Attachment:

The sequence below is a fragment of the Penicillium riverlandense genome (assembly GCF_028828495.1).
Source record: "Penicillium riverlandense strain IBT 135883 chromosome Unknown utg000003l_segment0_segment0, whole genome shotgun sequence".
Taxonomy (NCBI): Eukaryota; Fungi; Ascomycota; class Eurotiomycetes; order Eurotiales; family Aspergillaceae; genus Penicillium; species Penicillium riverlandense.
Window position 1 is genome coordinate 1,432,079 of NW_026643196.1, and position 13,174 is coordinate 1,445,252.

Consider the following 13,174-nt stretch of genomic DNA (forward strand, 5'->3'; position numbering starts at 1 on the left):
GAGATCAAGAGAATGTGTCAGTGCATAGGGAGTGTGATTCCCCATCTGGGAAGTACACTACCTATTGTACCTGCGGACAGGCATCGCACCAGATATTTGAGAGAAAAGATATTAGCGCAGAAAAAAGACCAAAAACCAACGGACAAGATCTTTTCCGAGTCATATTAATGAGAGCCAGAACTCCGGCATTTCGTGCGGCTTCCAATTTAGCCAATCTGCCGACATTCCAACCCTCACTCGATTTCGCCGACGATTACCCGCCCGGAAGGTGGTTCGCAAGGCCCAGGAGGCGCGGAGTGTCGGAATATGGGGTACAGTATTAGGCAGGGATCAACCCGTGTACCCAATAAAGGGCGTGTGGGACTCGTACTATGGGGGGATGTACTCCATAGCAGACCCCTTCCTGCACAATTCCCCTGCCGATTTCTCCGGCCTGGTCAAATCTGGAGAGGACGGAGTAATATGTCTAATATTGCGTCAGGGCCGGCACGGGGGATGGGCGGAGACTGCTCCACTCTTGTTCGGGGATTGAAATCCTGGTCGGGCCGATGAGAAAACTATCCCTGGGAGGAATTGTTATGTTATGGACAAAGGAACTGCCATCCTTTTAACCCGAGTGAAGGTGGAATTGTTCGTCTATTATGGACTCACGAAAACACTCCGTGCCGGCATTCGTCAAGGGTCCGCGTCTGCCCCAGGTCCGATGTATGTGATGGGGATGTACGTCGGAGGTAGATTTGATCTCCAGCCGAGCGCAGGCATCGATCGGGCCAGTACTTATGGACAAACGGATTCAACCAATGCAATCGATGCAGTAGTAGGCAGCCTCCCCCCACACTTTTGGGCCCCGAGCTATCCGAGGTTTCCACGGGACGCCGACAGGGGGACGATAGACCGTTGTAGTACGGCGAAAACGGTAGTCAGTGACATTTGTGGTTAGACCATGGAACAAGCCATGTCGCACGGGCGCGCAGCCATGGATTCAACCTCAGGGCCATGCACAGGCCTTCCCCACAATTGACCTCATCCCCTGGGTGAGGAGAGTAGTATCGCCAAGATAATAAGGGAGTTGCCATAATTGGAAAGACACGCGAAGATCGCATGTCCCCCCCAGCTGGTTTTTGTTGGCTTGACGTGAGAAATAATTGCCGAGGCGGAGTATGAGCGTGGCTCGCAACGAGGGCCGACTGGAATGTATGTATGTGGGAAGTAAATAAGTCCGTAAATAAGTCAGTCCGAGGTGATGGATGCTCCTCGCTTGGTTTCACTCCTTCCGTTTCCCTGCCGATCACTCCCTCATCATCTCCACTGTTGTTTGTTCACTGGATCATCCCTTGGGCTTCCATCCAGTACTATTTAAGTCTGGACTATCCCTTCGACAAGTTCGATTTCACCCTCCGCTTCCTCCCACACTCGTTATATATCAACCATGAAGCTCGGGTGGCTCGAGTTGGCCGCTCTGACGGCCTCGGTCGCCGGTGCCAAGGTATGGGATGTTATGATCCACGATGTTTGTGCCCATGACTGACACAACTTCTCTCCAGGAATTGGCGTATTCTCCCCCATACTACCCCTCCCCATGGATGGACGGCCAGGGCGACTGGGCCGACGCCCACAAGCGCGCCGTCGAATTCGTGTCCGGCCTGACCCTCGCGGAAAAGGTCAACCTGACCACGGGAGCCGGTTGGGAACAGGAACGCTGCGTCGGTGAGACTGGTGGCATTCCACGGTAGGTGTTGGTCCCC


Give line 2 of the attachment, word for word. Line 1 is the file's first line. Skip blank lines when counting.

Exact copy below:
Source record: "Penicillium riverlandense strain IBT 135883 chromosome Unknown utg000003l_segment0_segment0, whole genome shotgun sequence".